Although pushing information directly to an intended recipient is effective, when dealing with teams having a pull system is also effective. Placing information into a “bin” or “project folder” type medium for the intended recipients to view, pull, or take, is extremely effective. Think Photo Album printed for everyone in the world, versus a social media account. You are effectively posting once and people can view as many times as they need.

They are also able to avoid the information if it doesn’t pertain to them, requiring no action be taken at all.

Think of this as posting a safety sign on a wall for everyone walking through a particular area of a warehouse, versus having a sign out in the front of your building. Only those walking through the warehouse need the warning to put on their safety glasses, the people driving past your business don’t need to know about the safety hazards they’ll never encounter. They don’t need to take any action.

This is also the difference between active and passive marketing. Even when clients aren’t looking for your products or services, they may be seeing your message and having to take [mental] action to decide to pay attention or not. It’s almost the opposite of what you want in direct communication when using passive marketing.

Utilizing cloud based team collaboration can also be used for your clients in a project management sense. Direct communication should be used to keep clients up to date, but you can also post things for them to “pull” from.

This is the case for package tracking with USPS, UPS, FEDEX and DHL (Among others). You have the opportunity to type a number in on the website and PULL information, or you can opt to receive text or email to be pushed the information as soon as possible.

How could you apply this method to your products or services?

As a project manager, I used a software that we could post information to projects. The client could also post information to the project without seeing everyone else’s projects, they could also receive alerts for certain tasks when started, complete, or delayed. They were able to communicate based on the medium being the project forum.

Is there a way that your clients could seek out information for themselves based upon their need?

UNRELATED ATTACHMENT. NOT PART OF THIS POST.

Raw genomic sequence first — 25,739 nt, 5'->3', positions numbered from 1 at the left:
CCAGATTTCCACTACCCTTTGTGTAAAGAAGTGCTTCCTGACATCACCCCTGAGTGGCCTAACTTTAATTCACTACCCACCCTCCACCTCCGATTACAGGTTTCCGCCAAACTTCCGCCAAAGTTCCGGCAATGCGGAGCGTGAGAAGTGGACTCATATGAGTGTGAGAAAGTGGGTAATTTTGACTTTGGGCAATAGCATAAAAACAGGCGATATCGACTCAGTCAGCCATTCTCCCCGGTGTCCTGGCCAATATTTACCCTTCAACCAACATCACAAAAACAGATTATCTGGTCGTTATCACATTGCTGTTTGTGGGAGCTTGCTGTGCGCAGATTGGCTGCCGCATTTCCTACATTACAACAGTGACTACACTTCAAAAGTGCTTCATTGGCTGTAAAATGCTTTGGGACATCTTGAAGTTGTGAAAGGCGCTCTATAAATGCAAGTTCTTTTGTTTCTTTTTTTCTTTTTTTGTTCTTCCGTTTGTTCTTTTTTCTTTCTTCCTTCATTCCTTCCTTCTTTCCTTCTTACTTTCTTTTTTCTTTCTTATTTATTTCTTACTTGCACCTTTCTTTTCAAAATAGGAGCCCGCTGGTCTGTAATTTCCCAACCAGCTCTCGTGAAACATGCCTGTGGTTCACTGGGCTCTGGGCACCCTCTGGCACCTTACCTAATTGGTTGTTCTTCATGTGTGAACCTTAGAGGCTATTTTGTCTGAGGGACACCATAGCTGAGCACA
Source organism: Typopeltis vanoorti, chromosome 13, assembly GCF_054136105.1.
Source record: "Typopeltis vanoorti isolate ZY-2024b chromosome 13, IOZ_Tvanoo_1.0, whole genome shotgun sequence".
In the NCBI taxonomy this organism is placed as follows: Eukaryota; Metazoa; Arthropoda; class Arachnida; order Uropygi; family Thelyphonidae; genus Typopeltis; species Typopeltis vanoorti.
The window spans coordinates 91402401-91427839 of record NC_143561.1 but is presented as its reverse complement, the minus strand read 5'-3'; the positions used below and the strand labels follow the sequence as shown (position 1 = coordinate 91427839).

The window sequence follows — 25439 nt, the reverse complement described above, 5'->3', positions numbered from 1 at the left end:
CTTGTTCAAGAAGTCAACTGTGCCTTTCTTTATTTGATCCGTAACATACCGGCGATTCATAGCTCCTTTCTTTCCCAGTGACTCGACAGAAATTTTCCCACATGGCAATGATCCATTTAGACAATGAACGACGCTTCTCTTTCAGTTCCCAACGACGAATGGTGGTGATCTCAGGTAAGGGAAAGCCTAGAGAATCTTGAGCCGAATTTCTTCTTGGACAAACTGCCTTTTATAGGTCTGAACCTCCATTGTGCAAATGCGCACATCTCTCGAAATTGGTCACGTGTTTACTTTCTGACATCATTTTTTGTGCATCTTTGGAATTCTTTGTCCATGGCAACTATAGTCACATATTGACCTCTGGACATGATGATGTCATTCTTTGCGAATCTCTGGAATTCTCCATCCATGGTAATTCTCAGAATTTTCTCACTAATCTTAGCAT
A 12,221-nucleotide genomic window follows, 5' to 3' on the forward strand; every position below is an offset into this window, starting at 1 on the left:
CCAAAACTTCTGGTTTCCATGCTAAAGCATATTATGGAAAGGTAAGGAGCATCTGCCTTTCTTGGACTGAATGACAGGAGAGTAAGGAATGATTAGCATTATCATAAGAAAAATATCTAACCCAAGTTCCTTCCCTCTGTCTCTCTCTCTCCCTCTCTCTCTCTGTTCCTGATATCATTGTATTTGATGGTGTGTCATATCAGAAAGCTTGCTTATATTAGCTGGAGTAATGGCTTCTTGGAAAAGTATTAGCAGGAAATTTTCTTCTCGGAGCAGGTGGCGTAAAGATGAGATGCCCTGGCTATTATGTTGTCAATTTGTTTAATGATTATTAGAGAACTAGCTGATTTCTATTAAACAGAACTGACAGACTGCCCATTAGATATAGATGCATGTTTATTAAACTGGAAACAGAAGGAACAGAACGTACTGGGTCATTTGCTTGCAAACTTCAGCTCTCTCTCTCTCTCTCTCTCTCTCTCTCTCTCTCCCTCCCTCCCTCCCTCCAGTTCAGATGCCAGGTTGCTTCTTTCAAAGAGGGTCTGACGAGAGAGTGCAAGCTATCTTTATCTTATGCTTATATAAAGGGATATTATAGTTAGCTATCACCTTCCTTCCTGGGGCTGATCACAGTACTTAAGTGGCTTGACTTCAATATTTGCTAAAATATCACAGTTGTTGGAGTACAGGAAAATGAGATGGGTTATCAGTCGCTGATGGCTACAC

How could you adjust pushing and pulling information to and from your team to be more productive?

How are you pushing or creating a pull environment for your clients?

Section 4 - Marketing Quality to your clients through proper communication

Quality of Business - Longevity, Branding, Referrals and References.

What type of business do you have, what is the branding that you’re sending out. How do you send out the message of Quality?

Quality of Product?

Quality of Service?

Case Study:

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Perception of rural good food when the building is [designed] to look like it’s in shambles such as restaurants like The Shack Bar B Q

CASE STUDY - LUBBOCK CONSULTING - Identifying Communication issues (and the remedies)

Let’s work backwards here, looking at results versus what you’re doing. What are the desired results? Are you meeting those desires? Yes? Then no need to look at your communications. No? Then let’s look at communications.

What are you currently doing in that process?

Using Lubbock Consulting as an example.

Lubbock Consulting wasn’t making as many sales in Lubbock as I wanted. Period.

When communicating some of my personal skills and certifications I was using terms that some people didn’t have a personal history of understanding with.

Saying “Lean Six Sigma Black Belt” was a very contentious communication issue with my business. Lean Six Sigma is a term I have known in the industries I have worked in for over a decade, my prospective market was not in tune with that term. What they did “understand” was “Black Belt” and I would often be asked if I was going to do “Karate”.

This is a classic example of the Sender’s Field of Experience, having used this term for a long time over several industries, clashing with the Receiver’s Field of Experience. The decoding simply could not be completed in a reasonable time-frame.

So the adjustment for me was to start saying “efficiency expert” and other commonly used terms like “operational excellence”. Although Operational Excellence is a specific field of it’s own, it truly is what I do. and most people understand both Operations, and Excellence.

Communicating what you do effectively could be the deciding factor between a sale and a missed opportunity.


Understanding how commuications start, how they are skewed or distorted, and the methods and mediums of communication is the beginning of improving communication.

Taking an internal communication audit can identify several kinks in the system you are currently using. Remedy the broken parts of your system by tweaking policy and procedure into a replication of your ideal communication.

Be flexible with any new communication system you put in place. Understanding how people communicate will help you hone in on the best methodology.


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Cory Myres - Lubbock Consulting

Cory Myres is a serial entrepreneur and wine connoisseur. A Lubbock Texas Native, he enlisted in the US Army shortly after graduating from Coronado High School. After a tour in Afghanistan, with the famed 101st Airborne Division he returned to Lubbock Texas to attend Texas Tech University. As a Red Raider he studied Architecture, Civil Engineering, Statistics, Economics and Graduated from the Rawls College of Business Administration with a Bachelors of Business Administration in Management with a focus on Entrepreneurship. From then he went on to become certified in Six Sigma as a Black Belt, and Project Management Professional in order to found his business consulting firm, Lubbock Consulting.